(Revd Mr Glover) Mr Chairman, could I just say that I did tell the trustees in October that it was unacceptable to use the cost of translating into the Welsh language as a reason for pulling out of Wales.


  237. It is indeed. We have almost come to the end of today, I am sure you will be delighted to know, but before we do I would like to ask the Reverend Glover, as the only Welsh representative and once again the only member of the cloth here, what do you think? What do you feel are the real reasons for the Children's Society pulling out of Wales?
  (Revd Mr Glover) Clearly they had to save money, and I am repeating myself. The fact that we were told that the majority of the advocacy projects were up for renewal in March 2002 was a very cogent argument to put to the trustees because it would have meant that the Children's Society would not have to break any contracts. Obviously the argument was used that fund raising in Wales was not enough to cover the costs.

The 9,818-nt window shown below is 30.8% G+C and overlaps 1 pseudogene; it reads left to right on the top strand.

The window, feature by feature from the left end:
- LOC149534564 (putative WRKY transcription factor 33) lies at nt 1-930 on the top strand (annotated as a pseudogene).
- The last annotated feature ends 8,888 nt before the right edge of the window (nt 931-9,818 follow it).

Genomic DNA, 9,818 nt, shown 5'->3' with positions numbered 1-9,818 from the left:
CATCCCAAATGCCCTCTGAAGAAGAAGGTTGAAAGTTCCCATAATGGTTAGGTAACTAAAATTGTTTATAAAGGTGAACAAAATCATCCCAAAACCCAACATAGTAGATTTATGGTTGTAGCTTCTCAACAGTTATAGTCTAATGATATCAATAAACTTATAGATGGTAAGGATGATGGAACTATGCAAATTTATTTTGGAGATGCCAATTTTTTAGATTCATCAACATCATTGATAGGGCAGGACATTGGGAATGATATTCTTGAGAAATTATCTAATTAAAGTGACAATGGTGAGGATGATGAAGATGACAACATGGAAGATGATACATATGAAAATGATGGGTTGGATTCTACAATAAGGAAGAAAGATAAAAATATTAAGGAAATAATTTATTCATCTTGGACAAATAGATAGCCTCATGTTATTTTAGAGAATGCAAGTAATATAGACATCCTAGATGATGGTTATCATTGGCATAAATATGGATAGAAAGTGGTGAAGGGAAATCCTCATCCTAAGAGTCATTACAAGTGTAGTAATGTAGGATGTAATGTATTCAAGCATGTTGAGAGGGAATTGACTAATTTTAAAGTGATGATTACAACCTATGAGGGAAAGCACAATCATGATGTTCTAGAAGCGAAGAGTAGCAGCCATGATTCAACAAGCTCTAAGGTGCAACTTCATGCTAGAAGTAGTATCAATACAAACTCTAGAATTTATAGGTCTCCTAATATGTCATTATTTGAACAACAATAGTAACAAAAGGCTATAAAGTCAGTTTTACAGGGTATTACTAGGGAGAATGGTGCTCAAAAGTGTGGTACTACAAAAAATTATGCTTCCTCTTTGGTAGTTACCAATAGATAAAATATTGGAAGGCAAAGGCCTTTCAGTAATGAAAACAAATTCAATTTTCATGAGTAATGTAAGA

Chairman: Thank you very much. It has been a very long session. I apologise for the length of it but I do not really apologise for the content of it. I do feel sorry for Lady Toulson because I think she was rather unaware of the kind of problems that the Society were suffering when she agreed to take over and I suspect she may have had different ideas if she had found out what was happening. I think it does behove the trustees of any organisation like that to find out what is happening with the organisation before they agree to take decisions of authority. Finally, nothing I have heard this afternoon has changed my opinion, or that of my colleagues, I am sure, that the mismanagement of the Society resulted in what appeared to them to be the easy option taken to cut Wales off from the activities of the Society and, more importantly, the children who need those services. I am hoping, as we all do, that other arrangements can be made to continue the work of the Children's Society. I do hope that the bodies that have been asked to do it are not those which are already financially stretched. We will be making a short report and I hope that it will be listened to by all parties involved. We may well want the Charity Commission to look at the case more closely and we will also be keeping a watching brief on the situation. Thank you for attending.

7   See page 33. Back